CFP for AAA session
Bienestar: Transition and Wellbeing amongst Mexican-origin Farmworkers.
As U.S. food production has grown increasingly industrialized, the consolidation of small family farms into larger, and often vertically-integrated farming operations has grown more commonplace. Since the end of World War II, these consolidation and industrialization processes have been spurred by a growing influence of large-scale agricultural corporations that now dominate the majority of food production and distribution in the United States and abroad. Alongside this consolidation, hiring laborers from off the farm has become the primary strategy of meeting the production needs of farming operations where labor needs exceed local labor availability. Foreign-born workers labor in nearly all sectors and scales of the food system, from the smallest family farms to the largest corporate food operations, from diversified farms to enormous dairy operations. In a nation where the food industry accounts for 13% of the total Gross Domestic Product, the contribution of farmworkers is clearly significant to the nation’s overall economic wellbeing (FCWA 2012). Despite the significance of farmworkers in upholding the national agricultural economy, the economic conditions of farmworkers remain substandard.
The growing reliance on nonfamily farm labor since the end of World War II has been significant, with the ratio of hired farmworkers to total farmworkers growing from 1 in 4 in 1950 to 1 in 3 in 2014 (Kandel 2008, Hertz 2014). Today, nearly 80% of American farm workers are foreign born, and approximately 50% of farm workers are living and working in the U.S. without legal work permits (USDA). While the majority of farm workers are foreign born, most no longer migrate in the traditional sense. Farm workers today travel in smaller circuits, and often settle and raise families in rural communities. Most farm workers now live within a 75 mile radius of their place of employment. Border security policies have contributed significantly to this demographic shift, as families choose to stay together as undocumented laborers rather than risk the perils of border crossing (Hamilton and Hale, 2016).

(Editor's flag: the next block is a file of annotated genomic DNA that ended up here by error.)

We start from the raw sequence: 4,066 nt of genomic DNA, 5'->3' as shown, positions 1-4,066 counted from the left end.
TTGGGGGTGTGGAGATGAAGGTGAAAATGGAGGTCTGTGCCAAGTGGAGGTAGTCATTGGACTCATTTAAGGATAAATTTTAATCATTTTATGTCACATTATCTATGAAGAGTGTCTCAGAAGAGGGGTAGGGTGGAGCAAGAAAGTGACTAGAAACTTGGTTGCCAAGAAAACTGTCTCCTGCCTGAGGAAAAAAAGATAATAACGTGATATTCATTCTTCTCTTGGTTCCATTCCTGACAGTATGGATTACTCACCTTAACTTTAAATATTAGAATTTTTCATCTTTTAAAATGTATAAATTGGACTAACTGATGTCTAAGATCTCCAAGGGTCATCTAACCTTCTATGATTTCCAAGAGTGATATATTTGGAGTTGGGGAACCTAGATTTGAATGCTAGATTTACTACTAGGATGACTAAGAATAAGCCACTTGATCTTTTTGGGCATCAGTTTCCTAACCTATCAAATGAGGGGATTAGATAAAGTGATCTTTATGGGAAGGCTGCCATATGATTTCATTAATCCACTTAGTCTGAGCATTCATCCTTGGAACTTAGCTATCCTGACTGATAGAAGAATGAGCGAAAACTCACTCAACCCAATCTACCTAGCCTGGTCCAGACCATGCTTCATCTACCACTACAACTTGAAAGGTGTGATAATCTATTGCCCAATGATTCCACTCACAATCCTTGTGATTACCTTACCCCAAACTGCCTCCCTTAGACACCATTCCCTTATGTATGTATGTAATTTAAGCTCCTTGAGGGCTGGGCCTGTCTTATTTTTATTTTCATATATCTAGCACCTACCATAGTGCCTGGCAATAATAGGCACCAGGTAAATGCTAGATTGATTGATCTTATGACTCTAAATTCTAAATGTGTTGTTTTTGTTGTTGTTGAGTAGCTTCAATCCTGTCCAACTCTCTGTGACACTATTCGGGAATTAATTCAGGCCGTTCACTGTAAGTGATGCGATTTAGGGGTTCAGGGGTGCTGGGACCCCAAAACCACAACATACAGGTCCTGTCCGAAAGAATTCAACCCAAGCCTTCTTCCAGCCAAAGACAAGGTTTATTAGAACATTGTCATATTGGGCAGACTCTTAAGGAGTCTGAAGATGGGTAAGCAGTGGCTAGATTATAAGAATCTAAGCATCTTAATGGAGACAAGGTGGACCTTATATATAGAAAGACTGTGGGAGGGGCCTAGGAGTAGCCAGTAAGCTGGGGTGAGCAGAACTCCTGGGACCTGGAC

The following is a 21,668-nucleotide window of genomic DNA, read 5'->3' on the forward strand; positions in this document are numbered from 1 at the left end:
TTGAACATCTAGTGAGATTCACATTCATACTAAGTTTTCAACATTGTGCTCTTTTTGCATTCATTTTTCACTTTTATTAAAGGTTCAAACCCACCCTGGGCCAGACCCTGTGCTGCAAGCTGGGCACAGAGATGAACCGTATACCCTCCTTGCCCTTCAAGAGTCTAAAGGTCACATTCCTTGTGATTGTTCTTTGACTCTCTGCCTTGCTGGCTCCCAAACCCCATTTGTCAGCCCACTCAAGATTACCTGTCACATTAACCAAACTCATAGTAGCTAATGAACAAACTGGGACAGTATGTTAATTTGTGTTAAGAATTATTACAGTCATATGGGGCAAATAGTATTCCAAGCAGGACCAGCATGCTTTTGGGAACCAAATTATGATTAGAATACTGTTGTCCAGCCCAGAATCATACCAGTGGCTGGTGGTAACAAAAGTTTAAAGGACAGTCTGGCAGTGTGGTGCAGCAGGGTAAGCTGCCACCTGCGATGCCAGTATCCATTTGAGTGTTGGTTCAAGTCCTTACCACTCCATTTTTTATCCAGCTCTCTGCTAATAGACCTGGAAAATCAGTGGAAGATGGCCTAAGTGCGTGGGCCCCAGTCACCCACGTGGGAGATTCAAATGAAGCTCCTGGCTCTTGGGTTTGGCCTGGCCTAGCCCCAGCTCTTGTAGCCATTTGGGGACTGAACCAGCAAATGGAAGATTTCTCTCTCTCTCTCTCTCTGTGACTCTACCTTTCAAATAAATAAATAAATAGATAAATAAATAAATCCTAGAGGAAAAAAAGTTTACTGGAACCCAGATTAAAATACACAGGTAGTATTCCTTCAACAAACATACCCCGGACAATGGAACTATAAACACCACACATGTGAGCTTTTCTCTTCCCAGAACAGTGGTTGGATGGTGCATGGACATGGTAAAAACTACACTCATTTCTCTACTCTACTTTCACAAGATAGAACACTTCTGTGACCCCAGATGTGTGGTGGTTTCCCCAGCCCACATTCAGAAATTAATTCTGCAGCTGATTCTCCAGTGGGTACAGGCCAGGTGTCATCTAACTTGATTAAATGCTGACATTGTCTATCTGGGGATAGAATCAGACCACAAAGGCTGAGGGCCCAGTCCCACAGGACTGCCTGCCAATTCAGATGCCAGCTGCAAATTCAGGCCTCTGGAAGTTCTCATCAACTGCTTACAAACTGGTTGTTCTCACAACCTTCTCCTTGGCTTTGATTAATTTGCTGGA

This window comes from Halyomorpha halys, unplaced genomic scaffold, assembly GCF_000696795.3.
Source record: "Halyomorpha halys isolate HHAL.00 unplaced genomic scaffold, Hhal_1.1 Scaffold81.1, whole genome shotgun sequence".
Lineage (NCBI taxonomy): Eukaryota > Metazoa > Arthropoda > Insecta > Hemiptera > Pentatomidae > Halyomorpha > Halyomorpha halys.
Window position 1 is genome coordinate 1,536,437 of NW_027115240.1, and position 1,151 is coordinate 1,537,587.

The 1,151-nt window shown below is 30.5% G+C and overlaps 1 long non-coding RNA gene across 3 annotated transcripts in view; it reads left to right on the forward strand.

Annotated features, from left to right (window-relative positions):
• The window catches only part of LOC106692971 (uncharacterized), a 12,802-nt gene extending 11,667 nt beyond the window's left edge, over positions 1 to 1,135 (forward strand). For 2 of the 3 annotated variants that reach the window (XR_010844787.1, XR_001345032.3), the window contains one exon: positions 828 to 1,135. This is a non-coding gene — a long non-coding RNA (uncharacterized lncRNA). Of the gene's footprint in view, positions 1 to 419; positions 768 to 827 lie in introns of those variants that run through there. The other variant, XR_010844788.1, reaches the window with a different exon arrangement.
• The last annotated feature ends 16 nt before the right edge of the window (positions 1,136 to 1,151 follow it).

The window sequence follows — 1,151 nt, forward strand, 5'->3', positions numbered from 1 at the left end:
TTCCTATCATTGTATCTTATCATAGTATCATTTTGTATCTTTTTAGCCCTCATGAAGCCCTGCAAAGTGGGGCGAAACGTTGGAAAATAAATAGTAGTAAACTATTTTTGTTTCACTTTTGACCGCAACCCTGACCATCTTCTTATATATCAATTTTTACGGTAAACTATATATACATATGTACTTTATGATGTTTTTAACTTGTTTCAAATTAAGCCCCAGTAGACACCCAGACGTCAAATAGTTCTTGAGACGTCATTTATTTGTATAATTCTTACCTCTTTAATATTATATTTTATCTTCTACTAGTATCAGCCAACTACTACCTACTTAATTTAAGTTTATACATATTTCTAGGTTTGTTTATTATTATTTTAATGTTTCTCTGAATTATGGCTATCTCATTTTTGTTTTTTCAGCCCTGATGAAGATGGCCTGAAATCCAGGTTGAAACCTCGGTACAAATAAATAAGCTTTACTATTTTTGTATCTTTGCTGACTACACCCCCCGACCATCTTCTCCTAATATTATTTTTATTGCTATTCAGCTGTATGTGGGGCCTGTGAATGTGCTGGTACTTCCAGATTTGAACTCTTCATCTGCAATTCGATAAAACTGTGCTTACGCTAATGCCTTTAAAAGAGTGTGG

In this session, we seek to explore the “well-being” of Mexican-origin farmworkers currently living in the United States. We include several geographic locations and a variety of agricultural industries across the U.S. In each of our papers, we consider how race, gender, age, geography and immigration status intersect with markers of well-being. Markers of well-being include: food security, access to health care and equal protection under the law. One commonality amongst our research is a process of transition. Transition can include the physical movement of farm workers, shifting farm worker demographics (include immigration status, gender, age and ethnicity). Furthermore, demographic transitions in our agricultural labor force must be contextualized within the broader arena of rapidly changing immigration policies and laws on national, state and local levels.
Teresa Mares, University of Vermont
Lisa Meierotto, Boise State University
Rebecca Som Castellano, Boise State University
If you are interested in submitting a paper to this session, please send an email expressing interest as soon as possible, and plan to submit a paper abstract to Lisa Meierotto by April 1st.